1MDB scandal: Guilty plea by banker enough to nail Najib?

KUALA LUMPUR, Nov 2 – The news from the United States Department of Justice (DoJ) on the indictment of fugitive Malaysian businessman Low Taek Jho (Jho Low) as well as two Goldman Sachs bankers – Roger Ng Chong Hwa, a Malaysian, and American Tim Leissner has hit the headlines over night.

Many in Malaysia are now lauding the filing of criminal charges against the infamous Jho Low by the DoJ, after he had been named in previous civil suits for the seizure of assets purchased using funds allegedly embezzled from 1MDB.

However, most notable in the DoJ’s official statement yesterday is the fact that Leissner has admitted guilt for his part in the whole scandal and has agreed to pay US$43.7 (about RM182 million) million in restitution of ill-gotten gains.

This is not the first act of funds being returned as restitution by parties involved in either the stealing of funds from the Malaysian government or for the use of such funds.

Red Granite returned US$60 million of alleged 1MDB funds

In March this year, entertainment industry journal Variety reported that Red Granite Pictures agreed to pay US$60 million (then about RM234 million) to the US government to resolve allegations that it profited from corrupt money involving 1MDB.

However, under the agreement, the producer of films such as “The Wolf of Wall Street” does not admit to any wrongdoing.

“We are glad to finally put this matter behind us and look forward to refocusing all of our attention on our film business,” Red Granite said in a statement.

Under the terms of the settlement, until the US$60 million is paid in full, Red Granite CEO Riza Aziz will not draw any salary from the company above what is required to maintain health insurance coverage, the Variety report said. Riza is the stepson of former prime minister Datuk Seri Najib Razak.

There is no reason for the DoJ to continue to hide the identity of Malaysian Official 1 (MO1) with the criminal charges being filed.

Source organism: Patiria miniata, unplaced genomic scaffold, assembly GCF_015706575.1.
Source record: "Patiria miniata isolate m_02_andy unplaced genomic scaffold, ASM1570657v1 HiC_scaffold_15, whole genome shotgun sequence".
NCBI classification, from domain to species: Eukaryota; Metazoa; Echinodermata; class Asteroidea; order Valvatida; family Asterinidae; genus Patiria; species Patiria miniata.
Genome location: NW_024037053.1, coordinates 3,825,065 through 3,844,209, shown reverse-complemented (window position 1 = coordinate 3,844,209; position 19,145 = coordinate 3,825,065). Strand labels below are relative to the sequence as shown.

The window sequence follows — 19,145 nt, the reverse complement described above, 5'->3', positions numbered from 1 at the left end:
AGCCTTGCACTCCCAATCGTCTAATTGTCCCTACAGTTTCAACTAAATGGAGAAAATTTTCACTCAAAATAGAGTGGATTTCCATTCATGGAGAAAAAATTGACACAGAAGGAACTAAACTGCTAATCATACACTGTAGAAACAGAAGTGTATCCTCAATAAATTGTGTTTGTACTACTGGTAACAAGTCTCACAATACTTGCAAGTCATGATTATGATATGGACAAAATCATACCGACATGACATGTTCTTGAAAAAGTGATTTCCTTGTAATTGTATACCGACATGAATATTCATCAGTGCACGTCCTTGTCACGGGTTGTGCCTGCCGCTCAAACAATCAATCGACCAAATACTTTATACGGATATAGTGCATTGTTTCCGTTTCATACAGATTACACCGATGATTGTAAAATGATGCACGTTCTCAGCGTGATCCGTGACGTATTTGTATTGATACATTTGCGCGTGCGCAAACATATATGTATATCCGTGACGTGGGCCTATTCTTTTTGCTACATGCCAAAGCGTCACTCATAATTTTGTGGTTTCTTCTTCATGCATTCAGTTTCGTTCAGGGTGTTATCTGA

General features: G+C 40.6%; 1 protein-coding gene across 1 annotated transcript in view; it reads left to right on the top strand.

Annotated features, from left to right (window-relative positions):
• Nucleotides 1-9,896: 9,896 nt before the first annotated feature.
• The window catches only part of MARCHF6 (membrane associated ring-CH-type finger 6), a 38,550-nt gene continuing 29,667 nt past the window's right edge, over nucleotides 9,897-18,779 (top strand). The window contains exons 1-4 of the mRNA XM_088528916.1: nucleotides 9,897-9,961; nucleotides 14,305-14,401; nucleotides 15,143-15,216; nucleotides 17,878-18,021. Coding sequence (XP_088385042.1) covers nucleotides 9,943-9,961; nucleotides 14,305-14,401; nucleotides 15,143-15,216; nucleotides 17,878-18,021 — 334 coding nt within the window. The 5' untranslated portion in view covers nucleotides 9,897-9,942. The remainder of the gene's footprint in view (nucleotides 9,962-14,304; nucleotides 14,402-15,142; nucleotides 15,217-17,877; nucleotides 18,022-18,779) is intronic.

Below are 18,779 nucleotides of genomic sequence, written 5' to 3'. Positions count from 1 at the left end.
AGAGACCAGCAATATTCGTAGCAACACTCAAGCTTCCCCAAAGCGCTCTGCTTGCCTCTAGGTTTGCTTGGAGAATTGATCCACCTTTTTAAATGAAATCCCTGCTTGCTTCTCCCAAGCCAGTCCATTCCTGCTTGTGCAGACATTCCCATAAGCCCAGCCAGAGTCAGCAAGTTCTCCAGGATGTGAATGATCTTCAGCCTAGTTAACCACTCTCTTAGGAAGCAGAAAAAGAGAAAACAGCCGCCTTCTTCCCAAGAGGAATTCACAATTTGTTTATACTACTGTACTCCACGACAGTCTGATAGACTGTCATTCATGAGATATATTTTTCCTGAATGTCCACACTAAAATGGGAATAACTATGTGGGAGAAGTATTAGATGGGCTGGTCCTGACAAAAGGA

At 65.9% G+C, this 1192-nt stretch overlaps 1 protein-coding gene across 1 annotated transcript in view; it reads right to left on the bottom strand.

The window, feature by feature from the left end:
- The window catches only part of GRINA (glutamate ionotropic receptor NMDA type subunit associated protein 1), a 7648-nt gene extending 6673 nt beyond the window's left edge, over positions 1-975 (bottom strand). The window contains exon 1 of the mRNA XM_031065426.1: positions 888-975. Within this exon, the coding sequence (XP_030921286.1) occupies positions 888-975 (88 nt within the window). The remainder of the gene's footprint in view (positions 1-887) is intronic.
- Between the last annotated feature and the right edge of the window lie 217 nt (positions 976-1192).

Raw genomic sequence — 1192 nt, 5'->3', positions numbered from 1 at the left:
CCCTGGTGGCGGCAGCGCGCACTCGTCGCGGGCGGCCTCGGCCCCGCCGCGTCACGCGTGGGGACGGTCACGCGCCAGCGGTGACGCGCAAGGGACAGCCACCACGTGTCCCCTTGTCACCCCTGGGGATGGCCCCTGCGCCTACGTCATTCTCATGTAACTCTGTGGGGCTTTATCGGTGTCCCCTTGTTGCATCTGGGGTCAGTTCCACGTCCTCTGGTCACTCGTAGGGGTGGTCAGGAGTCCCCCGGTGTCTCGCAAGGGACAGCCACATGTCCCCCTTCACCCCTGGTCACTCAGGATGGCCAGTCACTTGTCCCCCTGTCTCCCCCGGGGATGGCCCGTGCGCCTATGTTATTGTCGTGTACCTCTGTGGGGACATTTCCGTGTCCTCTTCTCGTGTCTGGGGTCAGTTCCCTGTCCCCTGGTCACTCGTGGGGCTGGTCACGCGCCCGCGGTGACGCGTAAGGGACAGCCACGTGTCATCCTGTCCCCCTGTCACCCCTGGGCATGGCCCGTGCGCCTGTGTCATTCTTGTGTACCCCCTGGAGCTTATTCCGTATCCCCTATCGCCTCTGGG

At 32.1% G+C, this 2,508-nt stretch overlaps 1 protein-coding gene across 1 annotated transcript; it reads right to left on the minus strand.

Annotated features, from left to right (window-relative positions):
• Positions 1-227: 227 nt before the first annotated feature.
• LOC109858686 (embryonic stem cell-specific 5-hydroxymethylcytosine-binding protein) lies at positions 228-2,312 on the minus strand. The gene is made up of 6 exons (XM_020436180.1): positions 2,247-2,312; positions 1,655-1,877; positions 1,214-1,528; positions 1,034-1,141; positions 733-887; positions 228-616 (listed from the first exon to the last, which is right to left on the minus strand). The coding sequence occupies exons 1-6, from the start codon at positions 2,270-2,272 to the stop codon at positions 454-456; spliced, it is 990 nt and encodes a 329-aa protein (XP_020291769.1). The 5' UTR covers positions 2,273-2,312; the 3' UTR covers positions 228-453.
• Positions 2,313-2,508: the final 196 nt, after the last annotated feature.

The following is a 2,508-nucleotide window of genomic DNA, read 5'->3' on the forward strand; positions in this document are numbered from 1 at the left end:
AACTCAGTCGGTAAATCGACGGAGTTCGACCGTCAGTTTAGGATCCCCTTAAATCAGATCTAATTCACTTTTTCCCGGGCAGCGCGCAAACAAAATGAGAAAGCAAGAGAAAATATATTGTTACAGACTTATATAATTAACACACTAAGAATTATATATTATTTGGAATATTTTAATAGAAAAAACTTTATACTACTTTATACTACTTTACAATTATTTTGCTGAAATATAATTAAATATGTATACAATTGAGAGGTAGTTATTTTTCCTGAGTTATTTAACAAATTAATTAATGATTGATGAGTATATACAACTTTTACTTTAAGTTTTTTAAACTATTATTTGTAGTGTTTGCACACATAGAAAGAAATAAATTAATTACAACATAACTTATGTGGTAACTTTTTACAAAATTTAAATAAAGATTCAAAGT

Also, the guilty plea by Leissner and the return of funds by him and the company founded by Najib’s stepson should just add to the Malaysian government’s case against the former PM.

Jho Low maintains innocence as fellow Malaysian conspirator arrested

Though Jho Low remains a fugitive, his lawyers released a statement maintaining that their client was innocent of all charges.

“As noted in the indictment today, Low held no formal position at 1MDB, nor was he ever employed by Goldman Sachs, or the governments of Malaysia or Abu Dhabi.

“Furthermore, the bond offerings detailed in the indictment were undertaken openly and lawfully between experienced, well-regulated financial institutions and government entities,” said the statement issued through Australian public relations consultancy Wells Haslem Mayhew Strategic Public Affairs.

However, the other Malaysian charged was not so lucky.

Ng was arrested by arrested yesterday by Malaysian police following the DoJ indictment and is expected to be remanded today for further investigation into the 1MDB scandal.

The criminal charges by DoJ

In the court filing on the criminal charges yesterday, Low, Ng, Leissner and the other co-conspirators had between 2009 and 2014, used Low’s relationships to obtain and retain business for Goldman Sachs through the promise and payment of hundreds of millions of dollars in bribes, including to ensure 1MDB awarded the financial institution a role in three bond transactions known internally at the financial Institution as “Project Magnolia,” “Project Maximus” and “Project Catalyse.”

The DoJ charged all three men with conspiring to launder billions of dollars from 1MDB, a strategic development fund set up for the benefit of the development of the country, and conspiring to bribe officials in Malaysia and Abu Dhabi, violating the Foreign Corrupt Practices Act, according to an AFP report.

Ng was also charged with conspiring to violate the internal controls at Goldman Sachs, which underwrote more than US$6 billion in bonds issued by 1MDB.

The DoJ also alleged that under the 2012 “Project Magnolia” bond offering by 1MDB, Low told the ex-Goldman bankers they needed to bribe officials in Malaysia and Abu Dhabi to guarantee that the transaction went through.

Hundreds of millions of dollars in bribes were subsequently paid to officials in Malaysia and Abu Dhabi, according to the DoJ.

Following the successful execution of the bond transaction, more than US$500 million of the proceeds were misappropriated into shell companies controlled by Low, Leissner, Ng and other co-conspirators.

Some of the funds went to finance the movie, “The Wolf of Wall Street,” a 2013 Oscar-nominated film starring Leonardo diCaprio about Jordan Belfort, a corrupt stockbroker who was sent to prison for fraud, according to the DoJ.

Last year, it was reported that Australian actress Miranda Kerr and DiCaprio have also returned gifts, including jewellery and art works worth millions, which they had received from Jho Low to the DoJ.